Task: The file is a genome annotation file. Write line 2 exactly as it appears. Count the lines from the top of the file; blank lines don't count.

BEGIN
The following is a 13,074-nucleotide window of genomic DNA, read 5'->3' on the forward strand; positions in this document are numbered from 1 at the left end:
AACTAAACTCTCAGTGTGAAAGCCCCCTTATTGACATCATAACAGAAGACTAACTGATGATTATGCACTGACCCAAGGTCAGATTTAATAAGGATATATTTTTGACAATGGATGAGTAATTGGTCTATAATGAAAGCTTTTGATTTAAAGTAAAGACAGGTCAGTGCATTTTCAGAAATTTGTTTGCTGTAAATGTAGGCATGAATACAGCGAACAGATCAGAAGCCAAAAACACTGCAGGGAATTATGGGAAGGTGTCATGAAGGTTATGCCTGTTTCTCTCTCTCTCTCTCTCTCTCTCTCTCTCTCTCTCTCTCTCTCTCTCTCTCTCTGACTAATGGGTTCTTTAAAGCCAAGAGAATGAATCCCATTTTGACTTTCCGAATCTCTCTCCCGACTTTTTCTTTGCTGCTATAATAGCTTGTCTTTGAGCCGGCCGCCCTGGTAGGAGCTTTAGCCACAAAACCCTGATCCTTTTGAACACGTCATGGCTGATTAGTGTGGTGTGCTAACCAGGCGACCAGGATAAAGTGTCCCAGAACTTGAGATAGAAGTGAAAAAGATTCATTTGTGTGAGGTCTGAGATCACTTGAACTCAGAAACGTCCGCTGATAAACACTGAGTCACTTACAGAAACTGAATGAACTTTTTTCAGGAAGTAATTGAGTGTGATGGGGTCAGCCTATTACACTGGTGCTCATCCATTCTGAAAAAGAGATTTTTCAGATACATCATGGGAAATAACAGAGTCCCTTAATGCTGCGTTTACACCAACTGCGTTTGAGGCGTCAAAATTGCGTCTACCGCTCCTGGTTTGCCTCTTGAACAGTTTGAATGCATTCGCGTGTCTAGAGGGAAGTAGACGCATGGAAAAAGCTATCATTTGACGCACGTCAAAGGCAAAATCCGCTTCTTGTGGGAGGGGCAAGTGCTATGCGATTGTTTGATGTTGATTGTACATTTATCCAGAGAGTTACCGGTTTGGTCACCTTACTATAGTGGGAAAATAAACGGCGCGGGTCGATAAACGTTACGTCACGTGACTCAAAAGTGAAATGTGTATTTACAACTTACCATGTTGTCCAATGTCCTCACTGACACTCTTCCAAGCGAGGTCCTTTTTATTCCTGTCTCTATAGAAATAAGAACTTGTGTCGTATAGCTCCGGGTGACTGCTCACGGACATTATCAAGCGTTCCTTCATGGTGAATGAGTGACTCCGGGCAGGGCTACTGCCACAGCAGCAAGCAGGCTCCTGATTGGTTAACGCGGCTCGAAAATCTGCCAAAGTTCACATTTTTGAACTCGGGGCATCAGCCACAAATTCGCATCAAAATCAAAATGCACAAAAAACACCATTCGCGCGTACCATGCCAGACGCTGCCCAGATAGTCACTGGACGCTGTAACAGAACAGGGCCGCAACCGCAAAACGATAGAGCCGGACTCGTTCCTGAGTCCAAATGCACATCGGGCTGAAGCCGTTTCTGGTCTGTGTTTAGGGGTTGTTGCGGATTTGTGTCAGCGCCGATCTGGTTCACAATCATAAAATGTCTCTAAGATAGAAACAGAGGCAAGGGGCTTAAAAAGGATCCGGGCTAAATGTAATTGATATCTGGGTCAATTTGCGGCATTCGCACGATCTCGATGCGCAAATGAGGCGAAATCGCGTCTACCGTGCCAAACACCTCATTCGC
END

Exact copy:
AACTAAACTCTCAGTGTGAAAGCCCCCTTATTGACATCATAACAGAAGACTAACTGATGATTATGCACTGACCCAAGGTCAGATTTAATAAGGATATATTTTTGACAATGGATGAGTAATTGGTCTATAATGAAAGCTTTTGATTTAAAGTAAAGACAGGTCAGTGCATTTTCAGAAATTTGTTTGCTGTAAATGTAGGCATGAATACAGCGAACAGATCAGAAGCCAAAAACACTGCAGGGAATTATGGGAAGGTGTCATGAAGGTTATGCCTGTTTCTCTCTCTCTCTCTCTCTCTCTCTCTCTCTCTCTCTCTCTCTCTCTCTCTCTCTGACTAATGGGTTCTTTAAAGCCAAGAGAATGAATCCCATTTTGACTTTCCGAATCTCTCTCCCGACTTTTTCTTTGCTGCTATAATAGCTTGTCTTTGAGCCGGCCGCCCTGGTAGGAGCTTTAGCCACAAAACCCTGATCCTTTTGAACACGTCATGGCTGATTAGTGTGGTGTGCTAACCAGGCGACCAGGATAAAGTGTCCCAGAACTTGAGATAGAAGTGAAAAAGATTCATTTGTGTGAGGTCTGAGATCACTTGAACTCAGAAACGTCCGCTGATAAACACTGAGTCACTTACAGAAACTGAATGAACTTTTTTCAGGAAGTAATTGAGTGTGATGGGGTCAGCCTATTACACTGGTGCTCATCCATTCTGAAAAAGAGATTTTTCAGATACATCATGGGAAATAACAGAGTCCCTTAATGCTGCGTTTACACCAACTGCGTTTGAGGCGTCAAAATTGCGTCTACCGCTCCTGGTTTGCCTCTTGAACAGTTTGAATGCATTCGCGTGTCTAGAGGGAAGTAGACGCATGGAAAAAGCTATCATTTGACGCACGTCAAAGGCAAAATCCGCTTCTTGTGGGAGGGGCAAGTGCTATGCGATTGTTTGATGTTGATTGTACATTTATCCAGAGAGTTACCGGTTTGGTCACCTTACTATAGTGGGAAAATAAACGGCGCGGGTCGATAAACGTTACGTCACGTGACTCAAAAGTGAAATGTGTATTTACAACTTACCATGTTGTCCAATGTCCTCACTGACACTCTTCCAAGCGAGGTCCTTTTTATTCCTGTCTCTATAGAAATAAGAACTTGTGTCGTATAGCTCCGGGTGACTGCTCACGGACATTATCAAGCGTTCCTTCATGGTGAATGAGTGACTCCGGGCAGGGCTACTGCCACAGCAGCAAGCAGGCTCCTGATTGGTTAACGCGGCTCGAAAATCTGCCAAAGTTCACATTTTTGAACTCGGGGCATCAGCCACAAATTCGCATCAAAATCAAAATGCACAAAAAACACCATTCGCGCGTACCATGCCAGACGCTGCCCAGATAGTCACTGGACGCTGTAACAGAACAGGGCCGCAACCGCAAAACGATAGAGCCGGACTCGTTCCTGAGTCCAAATGCACATCGGGCTGAAGCCGTTTCTGGTCTGTGTTTAGGGGTTGTTGCGGATTTGTGTCAGCGCCGATCTGGTTCACAATCATAAAATGTCTCTAAGATAGAAACAGAGGCAAGGGGCTTAAAAAGGATCCGGGCTAAATGTAATTGATATCTGGGTCAATTTGCGGCATTCGCACGATCTCGATGCGCAAATGAGGCGAAATCGCGTCTACCGTGCCAAACACCTCATTCGC